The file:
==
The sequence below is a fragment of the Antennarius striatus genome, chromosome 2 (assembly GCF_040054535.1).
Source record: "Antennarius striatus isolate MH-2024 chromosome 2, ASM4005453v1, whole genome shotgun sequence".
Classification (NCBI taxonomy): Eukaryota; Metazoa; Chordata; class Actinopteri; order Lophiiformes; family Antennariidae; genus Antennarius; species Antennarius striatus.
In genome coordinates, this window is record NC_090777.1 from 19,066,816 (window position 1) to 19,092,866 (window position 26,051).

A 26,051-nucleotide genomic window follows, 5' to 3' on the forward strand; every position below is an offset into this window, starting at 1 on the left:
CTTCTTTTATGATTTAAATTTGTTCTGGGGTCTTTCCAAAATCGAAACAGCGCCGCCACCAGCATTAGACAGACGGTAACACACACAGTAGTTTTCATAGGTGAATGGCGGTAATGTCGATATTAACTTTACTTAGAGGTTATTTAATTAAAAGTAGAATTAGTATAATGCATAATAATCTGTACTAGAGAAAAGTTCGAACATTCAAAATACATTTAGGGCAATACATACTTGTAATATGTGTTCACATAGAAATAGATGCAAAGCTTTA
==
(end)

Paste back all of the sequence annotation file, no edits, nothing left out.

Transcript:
The sequence below is a fragment of the Antennarius striatus genome, chromosome 2 (assembly GCF_040054535.1).
Source record: "Antennarius striatus isolate MH-2024 chromosome 2, ASM4005453v1, whole genome shotgun sequence".
Classification (NCBI taxonomy): Eukaryota; Metazoa; Chordata; class Actinopteri; order Lophiiformes; family Antennariidae; genus Antennarius; species Antennarius striatus.
In genome coordinates, this window is record NC_090777.1 from 19,066,816 (window position 1) to 19,092,866 (window position 26,051).

A 26,051-nucleotide genomic window follows, 5' to 3' on the forward strand; every position below is an offset into this window, starting at 1 on the left:
CTTCTTTTATGATTTAAATTTGTTCTGGGGTCTTTCCAAAATCGAAACAGCGCCGCCACCAGCATTAGACAGACGGTAACACACACAGTAGTTTTCATAGGTGAATGGCGGTAATGTCGATATTAACTTTACTTAGAGGTTATTTAATTAAAAGTAGAATTAGTATAATGCATAATAATCTGTACTAGAGAAAAGTTCGAACATTCAAAATACATTTAGGGCAATACATACTTGTAATATGTGTTCACATAGAAATAGATGCAAAGCTTTA